Understanding How Children Develop

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Childhood has its own way of seeing, thinking and feeling and nothing is more foolish than to try to substitute ours for theirs… Jean Jacques Rousseau

The White Hutchinson Leisure and Learning Group published an article titled Nurturing Children’s Biophilia: Developmentally Appropriate Environmental Education for Young Children that discusses the 3 basic stages of children’s environmental education and development:


Early Childhood (ages 3-7)


Early/Middle Grade School (ages 7-11)

Social Action

Adolescence (ages 12-17)

Listed here are a few of the articles salient talking points:

  • The way children learn is completely different than adults. Young children are active learners. Their best learning occurs with hands-on, interactive play and self-discovery rather than on trying to impart knowledge to them. Young children have a natural curiosity that requires direct sensory experience rather than conceptual generalization.
  • Children experience the natural environment differently than adults. Children judge nature not by its aesthetics, but rather by the manner of their interactions and sensory experiences with it.
  • Children have an innate, genetically predisposed tendency to explore and bond with the natural world known as biophilia, i.e. love of nature. Evidence of biophilia has been observed in children even younger than two.
  • If children’s natural attraction to nature is not given opportunities to flourish during their early years, biophobia, an aversion to nature may develop. Biophobia ranges from discomfort and fear in natural places to contempt for whatever is not man-made, managed or air-conditioned. Biophobia is also manifest in regarding nature as nothing more than a disposable resource.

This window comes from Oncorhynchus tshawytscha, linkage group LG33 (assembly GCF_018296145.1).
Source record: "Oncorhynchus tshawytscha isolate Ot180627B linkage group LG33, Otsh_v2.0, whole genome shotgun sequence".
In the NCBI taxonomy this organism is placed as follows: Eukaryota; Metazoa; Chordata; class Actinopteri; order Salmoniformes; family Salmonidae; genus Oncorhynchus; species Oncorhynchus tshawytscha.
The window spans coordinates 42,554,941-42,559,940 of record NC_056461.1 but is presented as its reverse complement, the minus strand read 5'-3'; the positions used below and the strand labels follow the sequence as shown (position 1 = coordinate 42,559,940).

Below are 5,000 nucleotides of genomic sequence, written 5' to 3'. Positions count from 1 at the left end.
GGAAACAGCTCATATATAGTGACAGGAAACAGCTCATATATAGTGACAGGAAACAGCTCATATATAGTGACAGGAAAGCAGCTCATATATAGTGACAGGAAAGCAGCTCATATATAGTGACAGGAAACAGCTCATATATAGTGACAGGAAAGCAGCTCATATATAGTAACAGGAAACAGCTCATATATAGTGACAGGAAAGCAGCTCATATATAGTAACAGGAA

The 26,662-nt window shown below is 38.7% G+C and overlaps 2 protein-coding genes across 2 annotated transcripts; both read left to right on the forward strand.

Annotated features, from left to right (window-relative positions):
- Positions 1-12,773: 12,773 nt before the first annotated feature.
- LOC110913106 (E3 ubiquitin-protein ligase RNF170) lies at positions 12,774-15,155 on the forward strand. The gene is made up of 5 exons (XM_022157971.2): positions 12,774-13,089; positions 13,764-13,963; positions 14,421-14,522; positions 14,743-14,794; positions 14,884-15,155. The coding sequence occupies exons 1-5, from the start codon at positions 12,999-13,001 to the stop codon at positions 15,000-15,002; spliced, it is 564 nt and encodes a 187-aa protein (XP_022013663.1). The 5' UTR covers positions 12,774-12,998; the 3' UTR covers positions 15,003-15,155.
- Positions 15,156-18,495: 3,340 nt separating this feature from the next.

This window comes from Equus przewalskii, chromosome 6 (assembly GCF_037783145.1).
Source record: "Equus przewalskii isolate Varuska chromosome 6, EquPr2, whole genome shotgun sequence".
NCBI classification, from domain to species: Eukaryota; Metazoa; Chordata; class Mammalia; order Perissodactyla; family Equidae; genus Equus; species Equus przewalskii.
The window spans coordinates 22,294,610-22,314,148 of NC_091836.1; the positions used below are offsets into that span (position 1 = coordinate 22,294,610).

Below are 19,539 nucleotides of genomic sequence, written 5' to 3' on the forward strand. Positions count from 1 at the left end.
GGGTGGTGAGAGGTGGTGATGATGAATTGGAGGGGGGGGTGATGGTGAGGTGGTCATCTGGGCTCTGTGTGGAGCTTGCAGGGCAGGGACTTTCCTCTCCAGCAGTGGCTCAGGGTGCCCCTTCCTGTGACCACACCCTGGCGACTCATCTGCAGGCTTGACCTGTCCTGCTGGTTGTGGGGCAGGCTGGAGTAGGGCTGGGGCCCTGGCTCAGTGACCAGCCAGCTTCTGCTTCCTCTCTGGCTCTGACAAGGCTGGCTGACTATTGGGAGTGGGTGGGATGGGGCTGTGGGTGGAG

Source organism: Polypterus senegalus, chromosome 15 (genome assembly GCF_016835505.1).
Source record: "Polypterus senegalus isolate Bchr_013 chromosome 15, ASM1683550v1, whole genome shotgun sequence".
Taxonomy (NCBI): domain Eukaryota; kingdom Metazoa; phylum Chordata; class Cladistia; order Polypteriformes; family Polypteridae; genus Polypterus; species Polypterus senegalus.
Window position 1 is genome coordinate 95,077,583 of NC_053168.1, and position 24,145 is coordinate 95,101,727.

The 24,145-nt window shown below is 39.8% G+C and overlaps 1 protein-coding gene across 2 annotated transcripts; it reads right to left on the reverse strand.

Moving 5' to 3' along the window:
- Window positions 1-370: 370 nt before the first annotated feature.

• “Knowledge without love will not stick. But if love comes first, knowledge is sure to follow.” The problem with most environmental education programs is that they try to impart knowledge and responsibility before children have been allowed to develop a loving relationship with the natural world.
  • A problem with most young children’s environmental education programs is that they approach education from an adult’s, rather than a child’s perspective. Teaching nature abstractly in the classroom does not lead to pro-environmental behaviors in later life.
  • Children’s experiences during early childhood should nurture the conception of the child as a part of nature. It is during early childhood when children’s experiences give form to the values, attitudes, and basic orientation toward the world that they will carry with them throughout their lives. Regular positive interactions within nature allow children to feel comfortable in it, develop empathy with it and grow to love it. No one can love what he or she doesn’t know through intimate association.
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